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retupmCAPEoC ComputernceCeicSScienceetupmoC enceicrS putmoC SYLLABUSSPECIMEN PAPERMARK SCHEMESUBJECT REPORTS

Macmillan Education4 Crinan Street, London, N1 9XWA division of Macmillan Publishers LimitedCompanies and representatives throughout the worldwww.macmillan-caribbean.comISBN 978-0-230-48244-9 AER Caribbean Examinations Council (CXC ) 2015www.cxc.orgwww.cxc-store.comThe author has asserted their right to be identified as the author of this work in accordance with theCopyright, Design and Patents Act 1988.First published 2014This revised version published 2015Permission to copyThe material in this book is copyright. However, the publisher grants permission for copies to bemade without fee. Individuals may make copies for their own use or for use by classes of which theyare in charge; institutions may make copies for use within and by the staff and students of thatinstitution. For copying in any other circumstances, prior permission in writing must be obtainedfrom Macmillan Publishers Limited. Under no circumstances may the material in this book be used,in part or in its entirety, for commercial gain. It must not be sold in any format.Designed by Macmillan Publishers LimitedCover design by Macmillan Publishers Limited and Red Giraffe

CAPE Computer Science Free ResourcesLIST OF CONTENTSCAPE Computer Science Syllabus Extract3CAPE Computer Science Syllabus4CAPE Computer Science Specimen Papers:Unit 1 Paper 01Unit 1 Paper 02Unit 2 Paper 01Unit 2 Paper 0250546064CAPE Computer Science Mark Schemes:Unit 1 Paper 01Unit 1 Paper 02Unit 2 Paper 01Unit 2 Paper 0269708182CAPE Computer Science Subject Reports:2004 Subject Report2005 Subject Report2006 Subject Report2008 Subject Report Rest of Caribbean2009 Subject Report2010 Subject Report2011 Subject Report2012 Subject Report2013 Subject Report2014 Subject Report2015 Subject Report91106120136145155165181193205219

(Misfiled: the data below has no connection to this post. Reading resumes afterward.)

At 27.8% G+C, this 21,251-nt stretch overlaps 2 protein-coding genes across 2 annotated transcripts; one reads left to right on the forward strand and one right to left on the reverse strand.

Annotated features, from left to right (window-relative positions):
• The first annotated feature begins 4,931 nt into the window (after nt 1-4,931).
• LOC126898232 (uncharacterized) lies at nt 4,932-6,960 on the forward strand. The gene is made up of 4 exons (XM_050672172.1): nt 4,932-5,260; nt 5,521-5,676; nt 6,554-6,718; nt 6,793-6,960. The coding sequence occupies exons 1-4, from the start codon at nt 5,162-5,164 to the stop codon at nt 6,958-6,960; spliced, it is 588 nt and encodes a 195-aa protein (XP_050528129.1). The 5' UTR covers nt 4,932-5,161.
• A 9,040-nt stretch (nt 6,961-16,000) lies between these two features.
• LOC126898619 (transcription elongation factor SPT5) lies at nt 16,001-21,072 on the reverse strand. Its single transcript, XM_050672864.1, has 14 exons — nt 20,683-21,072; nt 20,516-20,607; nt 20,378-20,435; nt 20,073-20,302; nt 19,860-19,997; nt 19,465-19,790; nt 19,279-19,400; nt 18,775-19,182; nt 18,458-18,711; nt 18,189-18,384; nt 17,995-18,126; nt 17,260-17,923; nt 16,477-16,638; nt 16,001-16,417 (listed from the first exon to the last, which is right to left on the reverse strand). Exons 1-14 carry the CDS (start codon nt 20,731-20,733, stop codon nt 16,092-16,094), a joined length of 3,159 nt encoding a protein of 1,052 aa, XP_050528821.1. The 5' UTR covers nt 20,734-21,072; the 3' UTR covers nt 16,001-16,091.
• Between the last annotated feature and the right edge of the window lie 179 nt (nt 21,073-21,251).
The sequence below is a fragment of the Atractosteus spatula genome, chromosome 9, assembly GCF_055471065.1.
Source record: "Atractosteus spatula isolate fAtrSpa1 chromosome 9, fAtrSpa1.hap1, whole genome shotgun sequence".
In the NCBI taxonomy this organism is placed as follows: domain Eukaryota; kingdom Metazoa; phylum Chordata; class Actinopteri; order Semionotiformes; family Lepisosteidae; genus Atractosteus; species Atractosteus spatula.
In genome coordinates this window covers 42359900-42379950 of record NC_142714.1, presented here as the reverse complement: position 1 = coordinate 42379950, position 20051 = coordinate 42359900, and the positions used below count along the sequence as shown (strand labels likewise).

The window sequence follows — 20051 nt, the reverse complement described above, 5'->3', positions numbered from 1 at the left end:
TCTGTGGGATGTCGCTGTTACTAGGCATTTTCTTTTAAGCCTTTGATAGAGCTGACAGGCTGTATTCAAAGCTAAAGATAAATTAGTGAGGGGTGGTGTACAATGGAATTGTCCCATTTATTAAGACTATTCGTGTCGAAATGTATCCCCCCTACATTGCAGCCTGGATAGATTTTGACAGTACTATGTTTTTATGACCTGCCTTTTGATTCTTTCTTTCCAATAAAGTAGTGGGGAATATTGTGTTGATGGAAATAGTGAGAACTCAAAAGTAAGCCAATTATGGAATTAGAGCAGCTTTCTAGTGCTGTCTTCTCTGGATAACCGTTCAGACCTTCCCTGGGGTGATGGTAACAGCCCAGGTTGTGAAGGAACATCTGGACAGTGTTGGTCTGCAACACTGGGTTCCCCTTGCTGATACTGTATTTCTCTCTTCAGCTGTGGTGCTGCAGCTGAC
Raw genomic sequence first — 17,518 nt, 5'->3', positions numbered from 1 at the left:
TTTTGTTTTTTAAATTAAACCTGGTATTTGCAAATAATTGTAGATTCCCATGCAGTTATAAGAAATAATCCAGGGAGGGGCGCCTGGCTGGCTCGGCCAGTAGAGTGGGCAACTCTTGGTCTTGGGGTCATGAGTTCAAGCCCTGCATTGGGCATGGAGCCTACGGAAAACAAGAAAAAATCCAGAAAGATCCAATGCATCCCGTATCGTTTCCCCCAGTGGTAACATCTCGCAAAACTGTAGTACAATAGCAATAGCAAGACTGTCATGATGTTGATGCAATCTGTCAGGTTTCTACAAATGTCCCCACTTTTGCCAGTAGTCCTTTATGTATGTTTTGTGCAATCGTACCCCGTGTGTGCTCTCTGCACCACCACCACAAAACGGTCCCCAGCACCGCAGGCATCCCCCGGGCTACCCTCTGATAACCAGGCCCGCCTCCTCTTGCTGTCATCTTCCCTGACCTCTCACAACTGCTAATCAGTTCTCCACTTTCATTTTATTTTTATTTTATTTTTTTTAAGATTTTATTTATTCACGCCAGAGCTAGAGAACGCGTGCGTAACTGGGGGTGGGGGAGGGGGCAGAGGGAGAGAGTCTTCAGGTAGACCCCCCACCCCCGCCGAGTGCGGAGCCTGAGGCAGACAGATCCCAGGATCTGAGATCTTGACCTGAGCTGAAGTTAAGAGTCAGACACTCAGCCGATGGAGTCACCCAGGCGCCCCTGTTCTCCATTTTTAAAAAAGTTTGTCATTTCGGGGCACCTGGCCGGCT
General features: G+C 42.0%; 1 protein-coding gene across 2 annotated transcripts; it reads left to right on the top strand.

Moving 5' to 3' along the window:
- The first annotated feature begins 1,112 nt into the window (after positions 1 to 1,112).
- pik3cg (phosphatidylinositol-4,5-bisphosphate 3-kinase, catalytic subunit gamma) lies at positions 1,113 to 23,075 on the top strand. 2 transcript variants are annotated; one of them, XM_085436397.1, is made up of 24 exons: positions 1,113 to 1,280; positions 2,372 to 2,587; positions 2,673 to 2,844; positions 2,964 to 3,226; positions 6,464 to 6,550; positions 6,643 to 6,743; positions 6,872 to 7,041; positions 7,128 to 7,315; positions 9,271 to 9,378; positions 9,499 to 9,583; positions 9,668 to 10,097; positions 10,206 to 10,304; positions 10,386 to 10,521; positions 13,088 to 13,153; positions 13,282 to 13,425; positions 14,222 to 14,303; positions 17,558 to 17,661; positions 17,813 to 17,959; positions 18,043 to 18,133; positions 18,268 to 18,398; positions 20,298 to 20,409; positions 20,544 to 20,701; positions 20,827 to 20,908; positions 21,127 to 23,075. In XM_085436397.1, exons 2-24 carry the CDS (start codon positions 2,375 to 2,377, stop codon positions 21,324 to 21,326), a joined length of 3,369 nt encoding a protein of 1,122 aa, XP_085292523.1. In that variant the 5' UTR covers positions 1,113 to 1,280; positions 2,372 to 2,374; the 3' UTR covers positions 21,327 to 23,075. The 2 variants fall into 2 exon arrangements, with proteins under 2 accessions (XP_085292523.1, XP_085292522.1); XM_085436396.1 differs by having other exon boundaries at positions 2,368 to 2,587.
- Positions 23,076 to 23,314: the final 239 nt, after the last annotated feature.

Computer ScienceComputer science is the study of the theoretical foundations of information andcomputation and their implementation and application in computer systems. The CAPEComputer Science Syllabus provides persons with advanced knowledge, skills andattitudes to enable them to understand the uses and the impact of computer technologies,and to use the technology to create new computer applications for all areas of humanactivity. This syllabus provides opportunity for the acquisition of knowledge, skills andattitudes as preparation for further studies in Computer Science and the world of work.This syllabus consists of two Units, each comprising three Modules.Unit 1: Fundamentals of Computer ScienceModule 1–Computer Architecture and OrganisationModule 2–Problem-Solving with ComputersModule 3–ProgrammingUnit 2: Further Topics in Computer ScienceModule 1–Data StructuresModule 2–Software EngineeringModule 3–Operating Systems and Computer Networks

CARIBBEAN EXAMINATIONS COUNCILCaribbean Advanced Proficiency Examination CAPECOMPUTER SCIENCESYLLABUSEffective for examinations from May/June 2009

Published by the Caribbean Examinations CouncilAll rights reserved. No part of this publication may be reproduced, stored in a retrieval system, ortransmitted in any form, or by any means electronic, photocopying, recording or otherwise without priorpermission of the author or publisher.Correspondence related to the syllabus should be addressed to:The Pro-RegistrarCaribbean Examinations CouncilCaenwood Centre37 Arnold Road, Kingston 5, Jamaica, W.I.Telephone: (876) 630-5200Facsimile Number: (876) 967-4972E-mail address: cxcwzo@cxc.orgWebsite: www.cxc.orgCopyright 2008 by Caribbean Examinations CouncilThe Garrison, St Michael BB14038, BarbadosCXC A19/U2/08

ContentsRATIONALE . 1AIMS . 2SKILLS AND ABILITIES TO BE ASSESSED . 2PRE-REQUISITES OF THE SYLLABUS . 4STRUCTURE OF THE SYLLABUS . 4UNI T 1 : F UNDA M E NT A L S OF C OM P UT E R S C I E NC EMO D U L E 1 : CO M P U T E R AR CH I T E CT U R E AN D O R G AN I S AT I O N . 5MO D U L E 2 : P R O B L E M - SO L VI N G W I T H C O M P U T E R S . 8MO D U L E 3 : P R O G R A MMI N G . 11UNI T 2 : F UR T H E R T OP I C S I N C OM P UT E R S C I E NC EMO D U L E 1 : DA T A S T R UC T UR E S. 1 3MO D U L E 2 : S O F T W A R E E N G I N E E R I N G . 15MO D U L E 3 : O P E R A T I N G S Y S T E MS A N D C O MP U T E R N E T WO R K S. 19OUTLINE OF ASSESSMENT . 23REGULATIONS FOR PRIVATE CANDIDATES. 35REGULATIONS FOR RESIT CANDIDATES . 35ASSESSMENT GRID . 36LOGIC SYMBOLS . 36GLOSSARY . 37CXC A19/U2/08

This document CXC A19/U2/08 replaces CXC A19/U2/03 issued in 2003.Please note that the syllabus was revised and amendments are indicated by italics.Revised 2008Please check the website, www.cxc.org for updates on CXC’s syllabuses.CXC A19/U2/08